Grandmother's Gas Stove

Stove

Daily Photo

Even though the spring on the door of the warming compartment expired with a thud last week and the door on the main oven gapes a little stupidly and has for all of my littlest one’s life, I’m not planning on getting a new stove. This one belonged to my grandmother and she got it second hand around fifty years ago when she first moved to a battered Southern Humboldt cabin from the big city of Eureka.

Forget microwaving food, even quick cooking oatmeal stirred over this stove’s burners feels like a nasty rush job. I’m a hasty throw together type myself but this stove has infused my kitchen with my grandmother’s life—I cook slow and from scratch more often than not.

In this oven I learned to bake my family’s favorite foods—popovers, pot roasts, homemade bread, and a few but memorable blackberry pies (Summer passes too fast even in slow kitchens like mine). From the burners come pots of sizzling venison stew, waffles made on old fashioned irons heated on the flames, and pans of hot chocolate waiting for a cool dollop of cream, hand whipped to cloud heights.

For no discernable reason, the winding timer on the back of the stove sometimes drones a warning that something, somewhere is needing my attention. I suppose that could mean it is broken but, to me, it feels like a grandmotherly reminder that life needs us to look around and see if someone, somewhere needs a little help.

The stove doesn’t have the modern amenities. There’s no self-cleaning oven and no easy clean surface. What it does have though is the spirit of a time gone by telling me—flavor is more important than speed when you cook, life is more about savoring an experience than about getting through a task, and grandmothers are still with you even when they’re no longer able to hold you close.

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25 comments

  • Now you’ve done it…you’re going to make me cry. (reminds me of my grandmother’s gas stove in Florida – that was some time ago)

  • Kym, Do not. I Repeat, DO NOT ever get rid of that stove. All of the parts to that stove are available. They have made a grand comeback. You can have them re-porcelained and you can completely restore them. Knobs are available, burners etc.

    My Mother and my Grandmother both had one of the grand old stoves. The most popular was the “Wedgewood-Holley with the griddle in the middle”. O’Keefe and Merritt, and Wedgewood Holley were the two most popular stoves of the fifties.

    I had a double oven Wedgewood-Holley with the griddle in the middle in my shop for years. One day a dear fried of mine saw it, and said that she had to have it. Recognizing her love for the old gas range, I gave it to her. She went home and promptly send someone with a truck after it. She died a few years later and I have no idea what happened to the range, but now, every time I see one I think of her.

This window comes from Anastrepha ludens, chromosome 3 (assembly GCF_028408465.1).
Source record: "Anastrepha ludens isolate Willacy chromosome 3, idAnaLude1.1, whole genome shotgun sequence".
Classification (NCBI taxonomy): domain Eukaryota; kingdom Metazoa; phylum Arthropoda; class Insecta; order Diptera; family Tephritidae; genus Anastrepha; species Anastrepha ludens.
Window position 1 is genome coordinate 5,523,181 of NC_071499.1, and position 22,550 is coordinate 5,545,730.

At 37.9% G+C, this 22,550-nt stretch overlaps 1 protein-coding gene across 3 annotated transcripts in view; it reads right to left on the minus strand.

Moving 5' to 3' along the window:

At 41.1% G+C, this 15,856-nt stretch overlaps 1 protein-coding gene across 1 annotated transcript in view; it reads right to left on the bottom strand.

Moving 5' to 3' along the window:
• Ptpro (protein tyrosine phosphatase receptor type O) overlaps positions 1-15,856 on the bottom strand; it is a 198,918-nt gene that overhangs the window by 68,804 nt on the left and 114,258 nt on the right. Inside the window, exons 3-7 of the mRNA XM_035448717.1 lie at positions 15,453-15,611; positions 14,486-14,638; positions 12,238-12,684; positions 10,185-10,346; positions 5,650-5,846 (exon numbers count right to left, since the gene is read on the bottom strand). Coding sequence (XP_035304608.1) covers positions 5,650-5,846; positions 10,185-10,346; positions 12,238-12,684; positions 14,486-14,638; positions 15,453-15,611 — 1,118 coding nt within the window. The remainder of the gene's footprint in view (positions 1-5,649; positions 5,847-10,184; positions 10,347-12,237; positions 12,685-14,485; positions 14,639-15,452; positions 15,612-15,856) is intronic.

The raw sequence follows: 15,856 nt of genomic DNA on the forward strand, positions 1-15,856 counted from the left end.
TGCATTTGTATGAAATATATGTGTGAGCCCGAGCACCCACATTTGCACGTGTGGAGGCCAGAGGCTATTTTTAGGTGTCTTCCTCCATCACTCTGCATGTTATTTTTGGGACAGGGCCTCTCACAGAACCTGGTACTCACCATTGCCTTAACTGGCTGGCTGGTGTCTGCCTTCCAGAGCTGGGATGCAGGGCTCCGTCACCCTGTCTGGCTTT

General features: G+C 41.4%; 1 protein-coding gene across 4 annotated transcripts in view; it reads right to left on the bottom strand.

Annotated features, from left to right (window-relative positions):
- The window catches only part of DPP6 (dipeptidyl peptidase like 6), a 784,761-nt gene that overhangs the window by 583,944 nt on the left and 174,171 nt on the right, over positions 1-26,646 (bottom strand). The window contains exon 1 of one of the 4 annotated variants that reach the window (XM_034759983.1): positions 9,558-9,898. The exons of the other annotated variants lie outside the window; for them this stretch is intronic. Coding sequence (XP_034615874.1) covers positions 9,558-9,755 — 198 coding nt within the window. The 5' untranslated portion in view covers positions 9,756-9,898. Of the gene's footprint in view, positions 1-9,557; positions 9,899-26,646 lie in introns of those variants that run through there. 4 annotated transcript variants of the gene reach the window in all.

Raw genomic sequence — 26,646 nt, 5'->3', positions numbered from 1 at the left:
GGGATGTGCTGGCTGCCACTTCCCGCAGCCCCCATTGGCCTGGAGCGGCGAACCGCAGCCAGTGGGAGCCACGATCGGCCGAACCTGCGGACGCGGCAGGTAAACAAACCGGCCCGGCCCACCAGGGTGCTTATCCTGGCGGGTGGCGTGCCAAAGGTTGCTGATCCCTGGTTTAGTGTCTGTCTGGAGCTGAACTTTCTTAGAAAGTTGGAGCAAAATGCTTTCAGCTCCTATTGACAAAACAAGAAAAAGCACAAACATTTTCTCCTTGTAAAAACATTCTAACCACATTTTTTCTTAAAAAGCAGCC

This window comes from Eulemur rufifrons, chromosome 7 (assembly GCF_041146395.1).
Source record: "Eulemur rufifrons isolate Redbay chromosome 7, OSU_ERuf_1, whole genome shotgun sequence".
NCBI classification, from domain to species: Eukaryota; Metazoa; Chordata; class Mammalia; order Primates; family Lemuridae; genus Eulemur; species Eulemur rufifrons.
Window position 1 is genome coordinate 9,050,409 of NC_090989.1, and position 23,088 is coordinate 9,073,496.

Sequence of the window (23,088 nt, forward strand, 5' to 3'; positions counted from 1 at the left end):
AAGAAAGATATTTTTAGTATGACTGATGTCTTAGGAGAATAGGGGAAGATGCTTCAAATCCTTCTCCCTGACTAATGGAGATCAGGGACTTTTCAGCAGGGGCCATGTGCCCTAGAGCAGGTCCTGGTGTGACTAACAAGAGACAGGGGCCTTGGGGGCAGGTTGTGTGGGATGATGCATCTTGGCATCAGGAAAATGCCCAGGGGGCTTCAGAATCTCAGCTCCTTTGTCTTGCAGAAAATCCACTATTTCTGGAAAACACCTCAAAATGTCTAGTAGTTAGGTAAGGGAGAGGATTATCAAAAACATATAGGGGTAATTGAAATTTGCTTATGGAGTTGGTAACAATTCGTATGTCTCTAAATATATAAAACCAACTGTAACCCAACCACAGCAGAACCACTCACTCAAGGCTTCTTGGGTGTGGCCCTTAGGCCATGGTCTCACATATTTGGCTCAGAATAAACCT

That range with the round oven is very unique. The oven door can be restored and recoated with porcelain. Most of the doors were broken by kids standing on them. You didn’t do that did you????

  • Kym, we don’t always comment, but we do always enjoy your posts. Thank you for taking the time to share your photos and thoughts they are a blessing. This post, of course, made me cry; grandmas and old stoves and taking the time to enjoy the NOW, what could be more important.

  • Grandma K would be very pleased to know you are treasuring her stove. Might be worth looking into Ernie’s suggestions about getting a new door etc. for it.

    Grandma H had an O’Keefe and Merritt. It’s been a long time since I’ve thought about it, but it seems it had a griddle, too. I remember the big wide spot in the middle between the two sets of burners, like the one in your photo.

  • Well, call us what you will, but we inherited an O’Keefe and Merritt with the griddle in the middle in the house we just bought, and we’re getting rid of it. I understand the nostalgia factor, and on the surface of things I like the way it looks, but it’s too big for the kitchen, it’s an energy hog, and two of the four burners don’t work. We’ll sell it to the local appliance rehab place and I’m sure they’ll be able to fix it up and sell it to someone who will appreciate it.

    If it was my grandmother’s stove, I’m sure I would put in the effort to rehab it and hang on to it, so keep and enjoy yours…I’m a strong supporter of surrounding yourself with things and people rich in your personal history (but clear out the junk once-in-a-while, too).